A few days ago, we teased that we have an exciting result to share with you. Here it is!

On June 3rd, Chariklo — the largest object between Saturn and Uranus — passed in front of a relatively bright star. It cast a shadow across South America.

A collaboration of telescopes — including Skynet’s PROMPT telescopes in Chile — timed the occultation of the star by Chariklo, hoping to use the data to better measure Chariklo’s size and shape:

But when we analyzed the data, we were surprised to find that something also dimmed the light before, and again after, the main occultation. Two moons?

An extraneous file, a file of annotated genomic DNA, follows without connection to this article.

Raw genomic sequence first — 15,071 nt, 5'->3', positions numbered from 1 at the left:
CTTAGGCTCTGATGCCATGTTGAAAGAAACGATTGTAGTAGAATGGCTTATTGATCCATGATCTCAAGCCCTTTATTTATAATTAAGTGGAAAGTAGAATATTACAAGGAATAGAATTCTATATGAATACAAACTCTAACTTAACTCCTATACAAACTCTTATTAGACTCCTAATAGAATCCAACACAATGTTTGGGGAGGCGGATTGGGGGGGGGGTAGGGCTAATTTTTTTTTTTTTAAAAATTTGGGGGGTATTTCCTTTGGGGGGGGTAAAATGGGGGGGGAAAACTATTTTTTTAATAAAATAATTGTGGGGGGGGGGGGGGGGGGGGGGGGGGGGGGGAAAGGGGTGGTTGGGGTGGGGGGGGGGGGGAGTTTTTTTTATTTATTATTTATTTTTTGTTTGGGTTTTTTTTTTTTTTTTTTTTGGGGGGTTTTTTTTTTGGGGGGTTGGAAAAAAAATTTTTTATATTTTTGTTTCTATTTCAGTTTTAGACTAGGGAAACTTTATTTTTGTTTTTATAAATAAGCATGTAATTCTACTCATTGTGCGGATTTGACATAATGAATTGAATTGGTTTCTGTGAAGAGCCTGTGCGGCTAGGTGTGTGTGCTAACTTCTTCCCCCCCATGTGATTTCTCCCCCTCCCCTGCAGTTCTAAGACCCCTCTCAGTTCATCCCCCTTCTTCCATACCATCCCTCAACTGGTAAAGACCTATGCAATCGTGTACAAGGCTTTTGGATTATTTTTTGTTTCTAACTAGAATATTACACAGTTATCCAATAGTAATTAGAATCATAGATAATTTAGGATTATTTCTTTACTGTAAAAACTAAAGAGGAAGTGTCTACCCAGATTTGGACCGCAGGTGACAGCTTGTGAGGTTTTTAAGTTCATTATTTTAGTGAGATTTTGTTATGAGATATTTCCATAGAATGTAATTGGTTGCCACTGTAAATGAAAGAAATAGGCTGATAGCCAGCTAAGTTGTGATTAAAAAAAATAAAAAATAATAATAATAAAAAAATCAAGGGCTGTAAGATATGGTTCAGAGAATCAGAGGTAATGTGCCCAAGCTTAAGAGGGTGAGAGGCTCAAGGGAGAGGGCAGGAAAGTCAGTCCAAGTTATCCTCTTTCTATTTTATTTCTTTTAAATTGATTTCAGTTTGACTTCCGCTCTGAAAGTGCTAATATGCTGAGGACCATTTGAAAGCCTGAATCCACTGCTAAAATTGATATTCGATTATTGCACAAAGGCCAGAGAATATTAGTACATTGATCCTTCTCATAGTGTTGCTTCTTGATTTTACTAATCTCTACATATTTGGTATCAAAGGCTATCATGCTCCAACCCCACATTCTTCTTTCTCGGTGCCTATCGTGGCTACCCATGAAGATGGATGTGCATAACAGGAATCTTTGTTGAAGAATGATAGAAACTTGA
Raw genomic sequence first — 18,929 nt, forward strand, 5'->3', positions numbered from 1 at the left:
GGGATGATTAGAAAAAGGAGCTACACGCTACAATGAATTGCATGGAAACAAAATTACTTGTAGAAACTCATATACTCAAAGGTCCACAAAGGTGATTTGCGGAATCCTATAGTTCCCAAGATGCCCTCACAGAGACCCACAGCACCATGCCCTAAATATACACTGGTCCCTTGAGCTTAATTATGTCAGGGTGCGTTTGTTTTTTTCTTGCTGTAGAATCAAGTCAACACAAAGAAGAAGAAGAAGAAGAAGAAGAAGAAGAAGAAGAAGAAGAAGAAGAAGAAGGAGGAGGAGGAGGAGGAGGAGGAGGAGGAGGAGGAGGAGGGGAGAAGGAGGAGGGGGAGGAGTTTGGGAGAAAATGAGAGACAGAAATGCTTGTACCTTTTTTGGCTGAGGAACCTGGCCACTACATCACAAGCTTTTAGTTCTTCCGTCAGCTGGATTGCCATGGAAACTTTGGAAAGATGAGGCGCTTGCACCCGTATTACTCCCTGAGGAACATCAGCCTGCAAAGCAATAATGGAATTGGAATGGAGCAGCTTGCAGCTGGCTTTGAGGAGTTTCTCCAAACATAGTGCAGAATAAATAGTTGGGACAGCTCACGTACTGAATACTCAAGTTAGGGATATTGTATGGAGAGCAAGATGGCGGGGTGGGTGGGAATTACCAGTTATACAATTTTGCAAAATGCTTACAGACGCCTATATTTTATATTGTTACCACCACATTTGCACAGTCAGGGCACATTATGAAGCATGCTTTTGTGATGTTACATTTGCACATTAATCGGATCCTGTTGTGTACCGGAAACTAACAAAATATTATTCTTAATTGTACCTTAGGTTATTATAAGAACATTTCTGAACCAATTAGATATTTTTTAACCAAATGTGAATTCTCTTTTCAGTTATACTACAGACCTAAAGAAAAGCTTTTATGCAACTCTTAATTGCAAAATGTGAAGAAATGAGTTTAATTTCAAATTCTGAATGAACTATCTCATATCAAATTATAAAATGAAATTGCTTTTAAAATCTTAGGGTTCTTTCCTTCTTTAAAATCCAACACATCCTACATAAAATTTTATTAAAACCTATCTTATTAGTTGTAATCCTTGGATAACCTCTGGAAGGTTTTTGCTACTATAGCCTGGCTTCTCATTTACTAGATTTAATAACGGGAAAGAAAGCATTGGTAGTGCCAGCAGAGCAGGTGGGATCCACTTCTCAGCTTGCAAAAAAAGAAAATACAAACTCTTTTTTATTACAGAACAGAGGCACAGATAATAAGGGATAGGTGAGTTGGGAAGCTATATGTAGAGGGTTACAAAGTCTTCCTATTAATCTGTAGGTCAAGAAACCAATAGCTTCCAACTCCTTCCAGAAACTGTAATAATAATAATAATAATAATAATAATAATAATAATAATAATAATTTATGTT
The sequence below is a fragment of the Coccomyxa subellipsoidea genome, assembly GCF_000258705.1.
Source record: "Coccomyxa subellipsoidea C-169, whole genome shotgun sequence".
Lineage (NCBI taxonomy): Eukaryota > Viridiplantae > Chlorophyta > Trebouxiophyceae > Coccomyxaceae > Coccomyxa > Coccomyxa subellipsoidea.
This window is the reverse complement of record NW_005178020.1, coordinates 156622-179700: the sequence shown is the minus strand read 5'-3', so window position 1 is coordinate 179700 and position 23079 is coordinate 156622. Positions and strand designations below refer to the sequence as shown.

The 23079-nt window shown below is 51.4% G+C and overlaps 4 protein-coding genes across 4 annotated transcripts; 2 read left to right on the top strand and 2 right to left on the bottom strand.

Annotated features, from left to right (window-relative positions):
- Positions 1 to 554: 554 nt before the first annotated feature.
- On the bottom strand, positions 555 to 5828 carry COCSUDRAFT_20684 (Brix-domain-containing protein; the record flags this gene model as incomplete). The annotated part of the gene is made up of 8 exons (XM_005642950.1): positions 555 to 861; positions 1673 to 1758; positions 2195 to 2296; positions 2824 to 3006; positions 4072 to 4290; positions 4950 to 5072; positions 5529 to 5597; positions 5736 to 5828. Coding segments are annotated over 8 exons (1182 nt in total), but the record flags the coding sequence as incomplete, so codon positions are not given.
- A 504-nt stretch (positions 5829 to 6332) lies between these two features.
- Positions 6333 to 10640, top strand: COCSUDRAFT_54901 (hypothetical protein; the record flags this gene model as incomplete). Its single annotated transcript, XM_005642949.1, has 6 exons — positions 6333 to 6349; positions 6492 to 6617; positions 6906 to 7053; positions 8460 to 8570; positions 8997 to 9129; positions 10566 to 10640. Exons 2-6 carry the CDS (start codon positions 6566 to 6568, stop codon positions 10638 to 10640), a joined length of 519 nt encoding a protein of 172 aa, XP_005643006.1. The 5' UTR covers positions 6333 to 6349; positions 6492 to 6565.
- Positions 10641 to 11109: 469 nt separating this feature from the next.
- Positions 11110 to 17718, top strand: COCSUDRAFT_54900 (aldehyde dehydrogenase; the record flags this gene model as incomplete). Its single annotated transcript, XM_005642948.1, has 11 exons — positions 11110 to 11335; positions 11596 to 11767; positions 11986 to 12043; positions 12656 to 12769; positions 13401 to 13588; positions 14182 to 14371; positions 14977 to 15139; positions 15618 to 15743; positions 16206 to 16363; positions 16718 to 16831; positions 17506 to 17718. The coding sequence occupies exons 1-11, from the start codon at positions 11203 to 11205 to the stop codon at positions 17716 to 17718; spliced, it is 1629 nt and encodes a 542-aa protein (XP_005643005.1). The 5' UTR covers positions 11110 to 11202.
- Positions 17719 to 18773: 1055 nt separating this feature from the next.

No, because we saw these additional occultations at each telescope — each under a different part of the shadow:

Putting everyone’s data together, it was clear that we had discovered a ring — two rings actually!

This is the first detection of rings around a solar-system body other than the four gas giants — Jupiter, Saturn, Uranus, and Neptune.

For more information on Chariklo:

For the press release:

For the full scientific article, in Nature:

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